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Heading back to our grass house


Heading back to our grass house

Smarter living with William Odinga Balikuddembe 

Moving back to the grass thatch

Moving back to the grass thatch

The Ugandan traditional house is simple – walls made of wooden poles and mud, and a roof of dry grass.  It could be square, round and on rare occasions, rectangular.

Smarter people keep its floor neat with a layer of cow dung. Inside and outside, the walls are smoothened with clay soil. The paint, green, red, white or any other colour, is got from nearby resources including some tree types, red earth from anthills, and ash.

This house is well adaptive to weather – cool in the hot day and warm in the cold night. Over time, however, it has been relegated to symbolise poverty. But when you see the new innovations in housing, such as the Earthship, you envisage a return to the grass thatched house by those who had abandoned it, perhaps this time it will be better designed, especially to resist fires and last longer.

For many Ugandans it is a dream to build a house with more permanent materials such as bricks, cement and iron sheets. Apart from advantages that may come with it such as permanency, it is a measure of economic status in society.

In 2002 nearly 50 percent of Ugandans stayed in houses of mud and pole. The percentage fell to 34 percent within a dozen years, according to the National Population and Housing Census 2014. In 2002 over 40 percent slept in grass thatched houses.

That number also fell to 28 percent by 2014. That is the trend. We are moving further into cemented walls and iron sheets. Elsewhere, those who have become more conscious about the environment are moving into houses built with renewable and upcycled materials.

The Earthship

The Earth Ship

Let us have a look at the Earthship for example. In the 1970s there was an energy crisis. Major economies, including the US, Canada and Japan, faced economic stagnation as petroleum prices soared.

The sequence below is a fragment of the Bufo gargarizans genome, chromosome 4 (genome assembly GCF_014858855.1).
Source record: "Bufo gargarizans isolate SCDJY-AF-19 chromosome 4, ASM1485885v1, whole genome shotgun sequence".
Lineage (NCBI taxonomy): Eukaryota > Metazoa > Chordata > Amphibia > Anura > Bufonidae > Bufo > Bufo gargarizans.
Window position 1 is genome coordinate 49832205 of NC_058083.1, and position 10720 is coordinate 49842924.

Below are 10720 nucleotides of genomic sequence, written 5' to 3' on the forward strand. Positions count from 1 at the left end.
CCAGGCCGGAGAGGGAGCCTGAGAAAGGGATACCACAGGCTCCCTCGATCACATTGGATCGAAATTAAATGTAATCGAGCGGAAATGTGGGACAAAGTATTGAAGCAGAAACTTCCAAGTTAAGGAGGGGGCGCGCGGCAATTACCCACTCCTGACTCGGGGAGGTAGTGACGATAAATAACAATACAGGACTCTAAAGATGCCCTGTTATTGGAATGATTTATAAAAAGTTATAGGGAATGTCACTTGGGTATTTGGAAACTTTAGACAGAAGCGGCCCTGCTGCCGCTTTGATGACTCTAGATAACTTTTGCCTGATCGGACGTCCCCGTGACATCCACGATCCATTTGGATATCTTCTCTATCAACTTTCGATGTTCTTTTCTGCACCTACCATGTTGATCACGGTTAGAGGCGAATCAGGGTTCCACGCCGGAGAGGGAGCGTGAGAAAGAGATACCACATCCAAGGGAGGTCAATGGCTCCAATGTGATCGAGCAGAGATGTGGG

New Mexican Architect Michael Reynolds came up with the idea of a structure that could support modern living without depending on non-renewable resources such as oil – and this is the Earthship or solar house.

This house is self sufficient. It is designed to trap rain water which can be used domestically and for irrigation of plants inside or around it. It absorbs heat during the day and releases it slowly during the night.

Its energy is from wind, solar, or biofuel generators. Materials for its construction include bottles, old tires, recycled aluminium cans and dirt – you could call it soil. It is comfortable house during winter and apparently, fire proof as the tires filled with dirt have very little or no oxygen.

There are about 3000 Earthships in the world, most of them in the United States, according to the Encyclopaedia Britannica. Should we wait for Earthships or simply modify our mud and grass houses to suit modern living?

When I was still in high school my father built for me a small house, seating room and bedroom, at our home in Bugiri – it is of thick brick and cement walls but the roof is grass. His, call it our main house, is of iron sheets. Every visitor wants to live in my house because it is more comfortable to live in.

As our climate continues to change, as we suffer cancers we previously never heard of, the return to houses built with renewable resources, such as the grass thatched house, could prove more logical.





William Odinga Balikuddembe, a Science journalist/Head of Research at the National Unity Platform (NUP)

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